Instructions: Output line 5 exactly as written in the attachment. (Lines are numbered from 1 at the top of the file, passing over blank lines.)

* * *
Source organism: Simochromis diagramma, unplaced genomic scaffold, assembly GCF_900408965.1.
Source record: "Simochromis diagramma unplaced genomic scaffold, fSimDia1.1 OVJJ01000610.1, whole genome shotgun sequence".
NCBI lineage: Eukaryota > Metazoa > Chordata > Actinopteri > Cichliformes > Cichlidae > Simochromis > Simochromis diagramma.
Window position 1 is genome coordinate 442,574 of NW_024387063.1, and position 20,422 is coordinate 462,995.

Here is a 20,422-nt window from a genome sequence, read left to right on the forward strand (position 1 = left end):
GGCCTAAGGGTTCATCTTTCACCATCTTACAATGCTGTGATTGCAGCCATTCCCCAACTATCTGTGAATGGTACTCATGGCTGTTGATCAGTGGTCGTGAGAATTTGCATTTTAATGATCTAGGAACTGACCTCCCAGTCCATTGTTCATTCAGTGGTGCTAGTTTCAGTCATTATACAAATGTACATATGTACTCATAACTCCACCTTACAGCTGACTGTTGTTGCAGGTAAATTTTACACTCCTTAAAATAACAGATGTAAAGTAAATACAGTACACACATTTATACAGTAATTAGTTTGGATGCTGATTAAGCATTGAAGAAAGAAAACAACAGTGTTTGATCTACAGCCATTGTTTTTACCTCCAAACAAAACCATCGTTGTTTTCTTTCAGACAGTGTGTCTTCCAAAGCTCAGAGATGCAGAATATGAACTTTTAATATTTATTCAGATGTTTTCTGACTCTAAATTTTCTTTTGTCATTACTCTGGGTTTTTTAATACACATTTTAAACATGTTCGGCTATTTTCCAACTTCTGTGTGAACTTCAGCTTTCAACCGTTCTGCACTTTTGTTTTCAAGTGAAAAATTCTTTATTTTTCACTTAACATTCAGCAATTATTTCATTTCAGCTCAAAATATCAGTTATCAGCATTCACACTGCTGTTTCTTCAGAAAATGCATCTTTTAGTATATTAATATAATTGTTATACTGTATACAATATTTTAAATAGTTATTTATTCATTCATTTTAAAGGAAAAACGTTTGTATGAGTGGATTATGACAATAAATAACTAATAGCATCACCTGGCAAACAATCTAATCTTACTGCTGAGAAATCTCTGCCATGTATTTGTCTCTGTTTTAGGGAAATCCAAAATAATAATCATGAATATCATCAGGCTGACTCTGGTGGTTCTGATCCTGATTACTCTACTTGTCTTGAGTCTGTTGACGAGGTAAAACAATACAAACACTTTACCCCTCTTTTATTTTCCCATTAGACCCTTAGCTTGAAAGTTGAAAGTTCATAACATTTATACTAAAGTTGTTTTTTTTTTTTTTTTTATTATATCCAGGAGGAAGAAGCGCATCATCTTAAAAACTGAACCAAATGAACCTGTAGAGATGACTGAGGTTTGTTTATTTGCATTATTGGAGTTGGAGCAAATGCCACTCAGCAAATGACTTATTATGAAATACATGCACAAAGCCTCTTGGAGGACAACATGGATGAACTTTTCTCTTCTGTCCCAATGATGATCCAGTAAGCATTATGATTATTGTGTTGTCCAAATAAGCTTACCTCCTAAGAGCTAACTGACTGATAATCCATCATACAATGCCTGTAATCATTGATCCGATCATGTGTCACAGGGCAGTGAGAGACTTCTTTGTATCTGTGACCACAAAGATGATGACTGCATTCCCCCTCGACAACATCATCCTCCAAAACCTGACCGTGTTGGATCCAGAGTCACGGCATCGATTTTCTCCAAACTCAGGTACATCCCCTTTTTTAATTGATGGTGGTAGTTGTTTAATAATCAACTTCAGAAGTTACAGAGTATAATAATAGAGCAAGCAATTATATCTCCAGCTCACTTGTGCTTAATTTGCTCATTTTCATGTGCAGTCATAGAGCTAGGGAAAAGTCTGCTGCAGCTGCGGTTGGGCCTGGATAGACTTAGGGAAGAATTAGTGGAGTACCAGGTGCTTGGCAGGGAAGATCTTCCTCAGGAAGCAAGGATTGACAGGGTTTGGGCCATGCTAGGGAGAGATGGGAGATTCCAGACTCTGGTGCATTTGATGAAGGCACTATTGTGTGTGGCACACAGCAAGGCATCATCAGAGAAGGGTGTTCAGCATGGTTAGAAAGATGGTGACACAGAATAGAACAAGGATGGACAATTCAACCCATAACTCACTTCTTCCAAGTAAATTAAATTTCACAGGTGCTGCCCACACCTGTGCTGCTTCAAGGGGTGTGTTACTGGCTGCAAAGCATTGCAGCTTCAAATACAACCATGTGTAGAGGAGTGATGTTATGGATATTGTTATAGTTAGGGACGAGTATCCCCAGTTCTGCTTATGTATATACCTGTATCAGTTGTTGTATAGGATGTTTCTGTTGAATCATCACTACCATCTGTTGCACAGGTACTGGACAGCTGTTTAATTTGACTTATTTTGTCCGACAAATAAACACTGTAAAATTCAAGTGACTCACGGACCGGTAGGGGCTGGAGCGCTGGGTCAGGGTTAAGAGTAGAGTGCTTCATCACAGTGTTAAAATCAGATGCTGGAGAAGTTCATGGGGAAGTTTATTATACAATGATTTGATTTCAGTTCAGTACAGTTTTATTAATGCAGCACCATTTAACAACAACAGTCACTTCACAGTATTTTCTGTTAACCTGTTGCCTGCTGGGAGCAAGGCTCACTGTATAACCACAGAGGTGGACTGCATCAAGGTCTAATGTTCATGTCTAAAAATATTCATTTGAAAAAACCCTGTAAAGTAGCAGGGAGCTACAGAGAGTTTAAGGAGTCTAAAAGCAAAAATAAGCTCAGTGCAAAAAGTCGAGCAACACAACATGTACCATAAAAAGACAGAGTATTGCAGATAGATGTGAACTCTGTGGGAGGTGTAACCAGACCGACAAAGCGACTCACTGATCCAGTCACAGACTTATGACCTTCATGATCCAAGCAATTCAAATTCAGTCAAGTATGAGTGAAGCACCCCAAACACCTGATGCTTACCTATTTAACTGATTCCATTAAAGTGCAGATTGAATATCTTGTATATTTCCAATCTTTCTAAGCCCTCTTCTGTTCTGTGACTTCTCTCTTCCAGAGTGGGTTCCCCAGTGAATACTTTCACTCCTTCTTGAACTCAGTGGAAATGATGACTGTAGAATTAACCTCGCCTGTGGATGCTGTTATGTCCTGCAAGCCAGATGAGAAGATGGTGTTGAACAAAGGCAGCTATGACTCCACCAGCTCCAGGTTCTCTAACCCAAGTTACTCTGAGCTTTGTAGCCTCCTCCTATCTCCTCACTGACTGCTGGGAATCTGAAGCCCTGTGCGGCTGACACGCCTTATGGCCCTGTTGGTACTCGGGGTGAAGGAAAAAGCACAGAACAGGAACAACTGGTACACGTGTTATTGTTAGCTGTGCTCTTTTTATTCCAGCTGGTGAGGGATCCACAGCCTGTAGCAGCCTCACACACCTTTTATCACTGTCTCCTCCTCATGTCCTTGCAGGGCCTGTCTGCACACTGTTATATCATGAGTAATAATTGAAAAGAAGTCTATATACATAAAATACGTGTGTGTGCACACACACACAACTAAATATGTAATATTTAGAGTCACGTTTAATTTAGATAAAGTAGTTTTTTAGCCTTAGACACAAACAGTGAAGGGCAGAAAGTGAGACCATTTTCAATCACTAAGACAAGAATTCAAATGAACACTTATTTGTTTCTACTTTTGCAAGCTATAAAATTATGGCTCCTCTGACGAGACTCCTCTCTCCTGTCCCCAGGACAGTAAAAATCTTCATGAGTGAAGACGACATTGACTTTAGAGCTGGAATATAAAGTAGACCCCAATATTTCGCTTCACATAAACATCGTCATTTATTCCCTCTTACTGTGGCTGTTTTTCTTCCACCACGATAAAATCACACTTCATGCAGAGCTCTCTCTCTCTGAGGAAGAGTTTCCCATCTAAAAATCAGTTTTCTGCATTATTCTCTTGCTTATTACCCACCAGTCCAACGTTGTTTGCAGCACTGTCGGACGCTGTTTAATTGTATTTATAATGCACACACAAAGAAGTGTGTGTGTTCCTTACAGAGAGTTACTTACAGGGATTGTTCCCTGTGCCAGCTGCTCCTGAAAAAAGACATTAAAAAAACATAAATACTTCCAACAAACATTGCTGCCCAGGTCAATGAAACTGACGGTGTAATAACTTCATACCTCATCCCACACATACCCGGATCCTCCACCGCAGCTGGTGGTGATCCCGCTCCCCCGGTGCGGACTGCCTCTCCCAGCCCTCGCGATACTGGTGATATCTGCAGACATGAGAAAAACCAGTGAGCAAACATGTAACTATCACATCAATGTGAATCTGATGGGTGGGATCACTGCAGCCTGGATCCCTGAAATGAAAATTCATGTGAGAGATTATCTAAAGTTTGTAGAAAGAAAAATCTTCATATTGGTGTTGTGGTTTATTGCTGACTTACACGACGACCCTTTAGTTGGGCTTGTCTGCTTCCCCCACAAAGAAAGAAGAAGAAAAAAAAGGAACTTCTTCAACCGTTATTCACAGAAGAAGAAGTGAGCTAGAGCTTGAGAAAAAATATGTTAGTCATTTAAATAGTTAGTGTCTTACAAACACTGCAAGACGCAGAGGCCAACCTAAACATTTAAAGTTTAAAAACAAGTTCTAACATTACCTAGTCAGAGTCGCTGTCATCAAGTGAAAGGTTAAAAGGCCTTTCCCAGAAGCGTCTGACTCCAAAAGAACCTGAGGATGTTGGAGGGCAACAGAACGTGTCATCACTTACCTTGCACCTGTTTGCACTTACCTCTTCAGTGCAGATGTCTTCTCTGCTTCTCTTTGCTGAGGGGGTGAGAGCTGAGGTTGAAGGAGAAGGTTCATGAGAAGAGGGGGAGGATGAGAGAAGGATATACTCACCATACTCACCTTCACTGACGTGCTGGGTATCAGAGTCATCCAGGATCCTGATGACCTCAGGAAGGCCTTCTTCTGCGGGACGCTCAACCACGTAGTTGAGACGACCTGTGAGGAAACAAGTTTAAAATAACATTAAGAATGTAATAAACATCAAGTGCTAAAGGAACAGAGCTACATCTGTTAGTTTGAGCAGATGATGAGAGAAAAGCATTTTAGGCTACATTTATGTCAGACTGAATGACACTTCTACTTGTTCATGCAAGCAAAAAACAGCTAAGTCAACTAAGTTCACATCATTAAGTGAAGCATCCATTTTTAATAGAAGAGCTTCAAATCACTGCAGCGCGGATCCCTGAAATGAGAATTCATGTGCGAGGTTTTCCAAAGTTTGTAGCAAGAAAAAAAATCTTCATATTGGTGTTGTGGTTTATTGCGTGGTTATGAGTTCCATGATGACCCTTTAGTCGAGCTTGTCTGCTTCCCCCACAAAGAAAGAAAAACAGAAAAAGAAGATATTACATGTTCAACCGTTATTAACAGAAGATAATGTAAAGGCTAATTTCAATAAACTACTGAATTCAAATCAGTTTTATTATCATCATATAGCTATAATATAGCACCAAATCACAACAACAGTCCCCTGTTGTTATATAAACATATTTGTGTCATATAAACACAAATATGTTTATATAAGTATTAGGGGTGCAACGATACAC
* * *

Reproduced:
Here is a 20,422-nt window from a genome sequence, read left to right on the forward strand (position 1 = left end):